EMI has taken a huge step forward in the fight against
digital rights management (DRM). The company announced today that its entire
digital music library will be available with higher quality audio and will also
be free of DRM.
The company first began tinkering with
DRM-free music files in early December. At that time, EMI offered DRM-free
music tracks by Lily Allen, Norah Jones and Relient K though Yahoo! Music.
Soon after Apple CEO Steve Jobs made
his bid for a DRM-free music world, EMI once again batted around the idea
of expanding its use of DRM-free music. Anonymous executives
revealed that EMI was in talks with Apple, Microsoft, Real Networks and
Yahoo! to provide unprotected music files.
Today's announcement could set the ball rolling for other
companies to jump on the DRM-free bandwagon. "Our goal is to give
consumers the best possible digital music experience. By providing DRM-free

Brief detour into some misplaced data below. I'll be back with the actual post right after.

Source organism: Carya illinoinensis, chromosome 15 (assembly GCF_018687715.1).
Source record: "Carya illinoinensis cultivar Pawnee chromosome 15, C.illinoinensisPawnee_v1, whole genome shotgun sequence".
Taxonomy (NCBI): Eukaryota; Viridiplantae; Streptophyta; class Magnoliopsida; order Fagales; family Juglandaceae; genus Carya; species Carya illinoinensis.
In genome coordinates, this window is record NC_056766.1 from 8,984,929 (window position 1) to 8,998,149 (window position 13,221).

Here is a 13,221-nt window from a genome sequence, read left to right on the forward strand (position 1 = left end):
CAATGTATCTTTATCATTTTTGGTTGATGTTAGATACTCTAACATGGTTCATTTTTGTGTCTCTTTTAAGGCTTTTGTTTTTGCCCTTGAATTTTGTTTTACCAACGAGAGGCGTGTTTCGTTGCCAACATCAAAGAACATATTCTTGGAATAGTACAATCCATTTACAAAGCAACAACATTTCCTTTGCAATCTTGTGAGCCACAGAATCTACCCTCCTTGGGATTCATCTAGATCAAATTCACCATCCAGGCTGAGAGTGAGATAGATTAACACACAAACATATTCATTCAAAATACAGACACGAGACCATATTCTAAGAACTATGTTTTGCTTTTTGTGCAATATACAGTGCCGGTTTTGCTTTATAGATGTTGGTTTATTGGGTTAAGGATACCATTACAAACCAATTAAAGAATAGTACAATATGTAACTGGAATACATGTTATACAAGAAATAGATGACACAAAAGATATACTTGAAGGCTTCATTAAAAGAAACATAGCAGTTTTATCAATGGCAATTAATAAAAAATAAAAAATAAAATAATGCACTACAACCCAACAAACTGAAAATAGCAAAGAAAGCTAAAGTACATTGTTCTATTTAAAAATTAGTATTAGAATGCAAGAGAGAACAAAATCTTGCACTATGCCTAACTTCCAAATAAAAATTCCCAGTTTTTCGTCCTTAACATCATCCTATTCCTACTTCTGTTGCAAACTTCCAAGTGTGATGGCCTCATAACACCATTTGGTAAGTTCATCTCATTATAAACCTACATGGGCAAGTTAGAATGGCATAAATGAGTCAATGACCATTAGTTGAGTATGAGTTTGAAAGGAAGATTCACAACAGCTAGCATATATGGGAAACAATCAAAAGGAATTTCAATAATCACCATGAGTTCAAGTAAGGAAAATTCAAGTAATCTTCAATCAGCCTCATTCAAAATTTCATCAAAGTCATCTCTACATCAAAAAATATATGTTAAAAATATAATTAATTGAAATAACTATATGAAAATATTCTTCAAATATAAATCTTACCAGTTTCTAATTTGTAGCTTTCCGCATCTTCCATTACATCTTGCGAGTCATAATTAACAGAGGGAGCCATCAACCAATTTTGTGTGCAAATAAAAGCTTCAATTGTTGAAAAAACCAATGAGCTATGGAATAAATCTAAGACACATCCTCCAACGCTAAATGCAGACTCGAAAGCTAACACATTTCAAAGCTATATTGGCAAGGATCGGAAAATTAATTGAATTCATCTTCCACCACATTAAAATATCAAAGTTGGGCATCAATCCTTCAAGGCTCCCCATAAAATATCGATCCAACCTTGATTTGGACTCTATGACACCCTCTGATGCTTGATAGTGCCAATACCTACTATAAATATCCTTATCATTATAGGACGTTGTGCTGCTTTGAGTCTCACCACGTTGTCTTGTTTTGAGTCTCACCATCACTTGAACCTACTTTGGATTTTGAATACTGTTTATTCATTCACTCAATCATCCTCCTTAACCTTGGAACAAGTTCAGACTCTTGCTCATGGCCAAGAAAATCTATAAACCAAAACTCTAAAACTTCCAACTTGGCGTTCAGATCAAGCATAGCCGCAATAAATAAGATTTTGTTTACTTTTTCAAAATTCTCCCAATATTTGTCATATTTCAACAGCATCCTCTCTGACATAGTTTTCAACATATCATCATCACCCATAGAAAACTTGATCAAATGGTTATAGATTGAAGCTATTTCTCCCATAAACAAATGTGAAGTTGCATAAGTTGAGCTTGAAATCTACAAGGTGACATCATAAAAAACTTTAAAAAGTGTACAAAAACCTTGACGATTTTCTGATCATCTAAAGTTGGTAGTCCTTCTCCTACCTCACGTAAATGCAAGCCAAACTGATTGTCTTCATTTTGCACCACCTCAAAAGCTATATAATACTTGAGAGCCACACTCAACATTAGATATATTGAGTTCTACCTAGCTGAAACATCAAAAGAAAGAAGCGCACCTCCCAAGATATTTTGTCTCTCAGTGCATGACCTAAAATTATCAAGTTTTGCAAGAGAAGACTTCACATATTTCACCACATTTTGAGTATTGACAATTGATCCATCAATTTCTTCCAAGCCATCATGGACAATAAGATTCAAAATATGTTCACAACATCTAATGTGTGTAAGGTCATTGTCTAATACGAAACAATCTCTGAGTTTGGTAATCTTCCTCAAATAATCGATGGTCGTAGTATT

downloads, we aim to address the lack of interoperability which is frustrating
for many music fans. We believe that offering consumers the opportunity to buy
higher quality tracks and listen to them on the device or platform of their
choice will boost sales of digital music," said EMI Group CEO Eric Nicoli.
Seeing as how Steve Jobs has been one of the champions of
DRM-free music, it's no surprise that he also had commentary on EMI's decision.
"Selling digital music DRM-free is the right step forward for the music
industry," said Jobs. "EMI has been a great partner for iTunes and is
once again leading the industry as the first major music company to offer its
entire digital catalogue DRM-free."
iTunes users will be able to purchase unprotected AAC format
music files at 256 kbps (current music files are encoded at 128 kbps) for $1.29
a track in May from iTunes. Complete albums will also be available DRM-free,
but will not feature higher price tags. Customers who have already purchased
DRM-enabled music tracks from iTunes will be able to upgrade to the
higher-quality, DRM-free versions for $0.30 per track. Tracks which still
feature DRM will continue to be made available at $0.99 each.
In addition, EMI will make its music videos available on
iTunes free of DRM. The prices remain unchanged for these files.
“We think our customers are going to love this, and we expect
to offer more than half of the songs on iTunes in DRM-free versions by the end
of this year,” said Jobs.